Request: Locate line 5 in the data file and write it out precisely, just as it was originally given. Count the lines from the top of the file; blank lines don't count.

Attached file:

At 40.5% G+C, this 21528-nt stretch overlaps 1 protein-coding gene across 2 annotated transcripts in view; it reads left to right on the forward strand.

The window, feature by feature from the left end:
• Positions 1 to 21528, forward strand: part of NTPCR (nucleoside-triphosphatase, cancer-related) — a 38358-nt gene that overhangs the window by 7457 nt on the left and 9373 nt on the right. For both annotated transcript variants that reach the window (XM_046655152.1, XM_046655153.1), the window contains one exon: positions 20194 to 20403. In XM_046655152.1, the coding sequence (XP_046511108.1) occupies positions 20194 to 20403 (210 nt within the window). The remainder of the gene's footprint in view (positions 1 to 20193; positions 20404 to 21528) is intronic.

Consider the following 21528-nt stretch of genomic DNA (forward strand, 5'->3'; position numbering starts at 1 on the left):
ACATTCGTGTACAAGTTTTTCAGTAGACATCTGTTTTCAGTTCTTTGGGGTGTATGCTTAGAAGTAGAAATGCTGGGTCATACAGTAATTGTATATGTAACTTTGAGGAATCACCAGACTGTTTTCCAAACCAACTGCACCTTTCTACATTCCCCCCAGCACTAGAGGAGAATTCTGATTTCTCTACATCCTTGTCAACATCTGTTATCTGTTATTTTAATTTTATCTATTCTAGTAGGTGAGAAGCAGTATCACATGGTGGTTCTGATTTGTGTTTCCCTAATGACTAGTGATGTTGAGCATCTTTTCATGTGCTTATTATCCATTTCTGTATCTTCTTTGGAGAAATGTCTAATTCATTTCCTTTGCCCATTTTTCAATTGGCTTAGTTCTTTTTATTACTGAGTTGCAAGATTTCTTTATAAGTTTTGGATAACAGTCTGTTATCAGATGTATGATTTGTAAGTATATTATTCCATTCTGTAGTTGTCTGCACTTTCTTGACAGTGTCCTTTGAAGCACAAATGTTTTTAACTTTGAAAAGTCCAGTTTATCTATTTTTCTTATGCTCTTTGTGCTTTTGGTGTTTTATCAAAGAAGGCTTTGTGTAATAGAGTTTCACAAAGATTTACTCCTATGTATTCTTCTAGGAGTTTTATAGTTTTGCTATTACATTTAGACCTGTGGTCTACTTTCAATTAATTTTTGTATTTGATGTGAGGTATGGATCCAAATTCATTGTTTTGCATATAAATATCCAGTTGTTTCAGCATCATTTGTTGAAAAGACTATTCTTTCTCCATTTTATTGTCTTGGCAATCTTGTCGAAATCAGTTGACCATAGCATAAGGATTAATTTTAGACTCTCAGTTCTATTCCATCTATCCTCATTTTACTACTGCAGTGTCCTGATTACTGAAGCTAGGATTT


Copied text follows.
ACATTCGTGTACAAGTTTTTCAGTAGACATCTGTTTTCAGTTCTTTGGGGTGTATGCTTAGAAGTAGAAATGCTGGGTCATACAGTAATTGTATATGTAACTTTGAGGAATCACCAGACTGTTTTCCAAACCAACTGCACCTTTCTACATTCCCCCCAGCACTAGAGGAGAATTCTGATTTCTCTACATCCTTGTCAACATCTGTTATCTGTTATTTTAATTTTATCTATTCTAGTAGGTGAGAAGCAGTATCACATGGTGGTTCTGATTTGTGTTTCCCTAATGACTAGTGATGTTGAGCATCTTTTCATGTGCTTATTATCCATTTCTGTATCTTCTTTGGAGAAATGTCTAATTCATTTCCTTTGCCCATTTTTCAATTGGCTTAGTTCTTTTTATTACTGAGTTGCAAGATTTCTTTATAAGTTTTGGATAACAGTCTGTTATCAGATGTATGATTTGTAAGTATATTATTCCATTCTGTAGTTGTCTGCACTTTCTTGACAGTGTCCTTTGAAGCACAAATGTTTTTAACTTTGAAAAGTCCAGTTTATCTATTTTTCTTATGCTCTTTGTGCTTTTGGTGTTTTATCAAAGAAGGCTTTGTGTAATAGAGTTTCACAAAGATTTACTCCTATGTATTCTTCTAGGAGTTTTATAGTTTTGCTATTACATTTAGACCTGTGGTCTACTTTCAATTAATTTTTGTATTTGATGTGAGGTATGGATCCAAATTCATTGTTTTGCATATAAATATCCAGTTGTTTCAGCATCATTTGTTGAAAAGACTATTCTTTCTCCATTTTATTGTCTTGGCAATCTTGTCGAAATCAGTTGACCATAGCATAAGGATTAATTTTAGACTCTCAGTTCTATTCCATCTATCCTCATTTTACTACTGCAGTGTCCTGATTACTGAAGCTAGGATTT